Justice Minister Tea Tsulukiani has called on President Giorgi Margvelashvili to launch consultations with government and political groups in the Parliament to select “acceptable” nomination for chairman of Supreme Court.
10-year term in office of incumbent chairman of Supreme Court, Kote Kublashvili, will expire in late February, 2015.
The President has to nominate a candidate, which will then require endorsement by the Parliament; support of at least 76 MPs is needed for a candidate to be approved Supreme Court chairman.
“I want to call on the Georgian President to launch consultations with the government and the parliament about an acceptable candidate,” Tsulukiani told journalists on December 27 on the sideline of a conference, which was discussing planned reform of prosecutor’s office.
“I believe that not a single branch of the authorities – neither the Parliament, nor the government and the President will turn this issue into an apple of discord, because it will be very regrettable, as well as damaging for the country’s institutional development,” the Justice Minister said.
President Margvelashvili said in an interview with Tbilisi-based Imedi TV late on December 26 that when selecting candidates, be it for vacant seats in the Central Election Commission (CEC) or judges in the Supreme Court, he always makes his choice based on criteria of professionalism and independence of nominees.
Asked if he expects that his nomination for Supreme Court chairman will meet obstacles in the Parliament, President Margvelashvili recalled a recent case of filling one vacant seat in CEC, when the Parliament rejected his nominations, as he put it, “without any arguments”, but later approved another candidate for the same post nominated by the President. He also recalled when his nominations for Supreme Court judges were at first rejected by the Parliament, but then, after the same candidates were re-nominated, the Parliament approved them.
“I think that a democratic dialogue between us will help to gradually strengthen understanding in our political spectrum and the legislative body that I am not playing any political game and I am not either confronting or supporting any political group, and that I am simply performing my duties to ensure that people are elected in such important institutions like the Central Election Commission and judiciary based on their professionalism and not on political party affiliations,” President Margvelashvili said.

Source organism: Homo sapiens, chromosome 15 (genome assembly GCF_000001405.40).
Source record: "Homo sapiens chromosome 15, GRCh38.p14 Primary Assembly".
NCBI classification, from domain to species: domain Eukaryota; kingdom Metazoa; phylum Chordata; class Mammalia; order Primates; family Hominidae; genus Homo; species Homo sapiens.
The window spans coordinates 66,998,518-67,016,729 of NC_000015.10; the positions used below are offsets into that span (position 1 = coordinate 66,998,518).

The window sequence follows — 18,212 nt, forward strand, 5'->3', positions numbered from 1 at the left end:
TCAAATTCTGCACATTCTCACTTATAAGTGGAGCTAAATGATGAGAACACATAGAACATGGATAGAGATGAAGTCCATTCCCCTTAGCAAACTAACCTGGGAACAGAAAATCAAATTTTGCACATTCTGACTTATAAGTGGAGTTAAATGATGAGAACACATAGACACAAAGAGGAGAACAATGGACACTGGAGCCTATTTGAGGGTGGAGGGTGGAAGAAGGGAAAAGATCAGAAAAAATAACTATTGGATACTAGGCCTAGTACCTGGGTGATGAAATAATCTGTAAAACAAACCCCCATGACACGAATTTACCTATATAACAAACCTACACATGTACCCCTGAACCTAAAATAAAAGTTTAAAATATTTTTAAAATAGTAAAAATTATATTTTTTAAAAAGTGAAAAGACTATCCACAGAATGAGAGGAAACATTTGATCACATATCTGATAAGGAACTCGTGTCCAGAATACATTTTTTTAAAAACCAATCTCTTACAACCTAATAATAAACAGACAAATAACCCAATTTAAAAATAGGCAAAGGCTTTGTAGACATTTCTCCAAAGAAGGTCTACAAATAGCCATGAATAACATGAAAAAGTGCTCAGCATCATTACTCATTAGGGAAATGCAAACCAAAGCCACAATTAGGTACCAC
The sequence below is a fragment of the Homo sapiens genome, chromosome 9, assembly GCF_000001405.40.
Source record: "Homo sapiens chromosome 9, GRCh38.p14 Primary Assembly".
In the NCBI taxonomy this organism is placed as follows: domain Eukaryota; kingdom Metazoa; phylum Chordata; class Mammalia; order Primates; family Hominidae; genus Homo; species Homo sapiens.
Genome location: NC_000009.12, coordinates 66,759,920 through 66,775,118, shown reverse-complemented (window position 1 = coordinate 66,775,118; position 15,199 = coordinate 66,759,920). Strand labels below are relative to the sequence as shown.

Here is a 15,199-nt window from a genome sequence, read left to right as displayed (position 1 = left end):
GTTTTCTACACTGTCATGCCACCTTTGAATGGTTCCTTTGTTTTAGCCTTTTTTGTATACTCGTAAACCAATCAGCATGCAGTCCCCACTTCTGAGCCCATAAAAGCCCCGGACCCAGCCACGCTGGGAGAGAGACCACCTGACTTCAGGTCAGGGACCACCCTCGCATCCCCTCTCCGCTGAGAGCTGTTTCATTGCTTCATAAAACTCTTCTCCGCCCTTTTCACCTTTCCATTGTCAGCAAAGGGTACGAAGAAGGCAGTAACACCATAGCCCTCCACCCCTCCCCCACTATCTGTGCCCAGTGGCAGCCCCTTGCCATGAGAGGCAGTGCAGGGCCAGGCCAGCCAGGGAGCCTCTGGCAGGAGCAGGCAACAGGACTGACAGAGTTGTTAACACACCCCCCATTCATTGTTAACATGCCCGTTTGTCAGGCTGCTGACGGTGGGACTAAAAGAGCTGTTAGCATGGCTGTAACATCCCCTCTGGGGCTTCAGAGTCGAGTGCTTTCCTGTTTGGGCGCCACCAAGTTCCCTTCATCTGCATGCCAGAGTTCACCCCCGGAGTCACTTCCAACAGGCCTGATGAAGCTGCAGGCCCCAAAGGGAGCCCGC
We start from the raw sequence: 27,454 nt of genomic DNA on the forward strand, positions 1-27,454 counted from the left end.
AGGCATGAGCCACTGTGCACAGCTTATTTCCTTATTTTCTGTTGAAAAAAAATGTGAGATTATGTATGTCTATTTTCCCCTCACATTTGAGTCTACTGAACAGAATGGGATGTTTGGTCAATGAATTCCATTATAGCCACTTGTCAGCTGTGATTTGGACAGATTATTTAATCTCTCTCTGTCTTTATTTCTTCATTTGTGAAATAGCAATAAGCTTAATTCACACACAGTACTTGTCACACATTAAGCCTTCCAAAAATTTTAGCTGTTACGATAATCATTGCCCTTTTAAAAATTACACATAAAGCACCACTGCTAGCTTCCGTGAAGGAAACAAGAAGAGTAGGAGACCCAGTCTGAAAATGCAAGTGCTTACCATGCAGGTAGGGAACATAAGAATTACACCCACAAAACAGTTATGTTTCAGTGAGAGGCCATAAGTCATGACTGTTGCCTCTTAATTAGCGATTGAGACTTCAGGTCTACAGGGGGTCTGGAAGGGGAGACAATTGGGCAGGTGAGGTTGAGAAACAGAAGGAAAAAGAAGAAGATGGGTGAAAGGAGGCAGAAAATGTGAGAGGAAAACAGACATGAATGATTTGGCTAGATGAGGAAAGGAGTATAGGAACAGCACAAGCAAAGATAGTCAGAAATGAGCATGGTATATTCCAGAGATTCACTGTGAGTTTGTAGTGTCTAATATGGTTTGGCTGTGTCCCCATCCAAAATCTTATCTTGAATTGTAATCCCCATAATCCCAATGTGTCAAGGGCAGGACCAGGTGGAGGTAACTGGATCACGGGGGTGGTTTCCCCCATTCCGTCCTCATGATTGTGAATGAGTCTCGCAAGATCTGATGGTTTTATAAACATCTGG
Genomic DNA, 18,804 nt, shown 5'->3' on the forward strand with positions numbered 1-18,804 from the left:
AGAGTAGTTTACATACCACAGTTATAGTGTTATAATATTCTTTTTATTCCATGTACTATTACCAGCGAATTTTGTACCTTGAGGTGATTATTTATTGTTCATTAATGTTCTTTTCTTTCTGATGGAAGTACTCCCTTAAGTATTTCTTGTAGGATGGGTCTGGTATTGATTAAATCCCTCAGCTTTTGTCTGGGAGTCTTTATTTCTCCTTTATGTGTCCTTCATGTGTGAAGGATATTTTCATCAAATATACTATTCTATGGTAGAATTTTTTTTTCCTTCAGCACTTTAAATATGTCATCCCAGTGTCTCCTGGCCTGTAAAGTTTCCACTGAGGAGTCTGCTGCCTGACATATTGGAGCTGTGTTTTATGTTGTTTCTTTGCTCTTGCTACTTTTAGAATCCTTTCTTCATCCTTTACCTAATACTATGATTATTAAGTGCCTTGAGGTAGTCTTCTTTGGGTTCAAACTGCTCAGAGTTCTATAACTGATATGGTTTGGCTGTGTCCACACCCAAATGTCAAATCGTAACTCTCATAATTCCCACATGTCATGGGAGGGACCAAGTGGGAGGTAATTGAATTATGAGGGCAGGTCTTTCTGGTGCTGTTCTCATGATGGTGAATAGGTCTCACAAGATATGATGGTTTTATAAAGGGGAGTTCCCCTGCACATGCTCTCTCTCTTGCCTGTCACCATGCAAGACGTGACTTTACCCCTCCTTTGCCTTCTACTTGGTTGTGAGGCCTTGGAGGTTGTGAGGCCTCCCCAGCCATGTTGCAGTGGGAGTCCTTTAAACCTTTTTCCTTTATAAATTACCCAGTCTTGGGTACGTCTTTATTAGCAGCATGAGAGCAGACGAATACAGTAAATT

“I can guarantee that as a result of steps, which have already been taken and will be taken in the future in respect of the Supreme Court, will help to put an end to talks about previous or current authorities having [influence over the judiciary]. After these steps, there will be only talk about independent judiciary, which will ensure protection of human rights and where proceedings will be free from political motives,” President Margvelashvili said.
There has been media speculation recently about possible nominations for Supreme Court chairman. One of the names being floated by the media is Shalva Shavgulidze, lawmaker from opposition Free Democrats party, who says that although there have not been any discussions whatsoever about his nomination, he would accept if offered to be named as new chairman of the Supreme Court.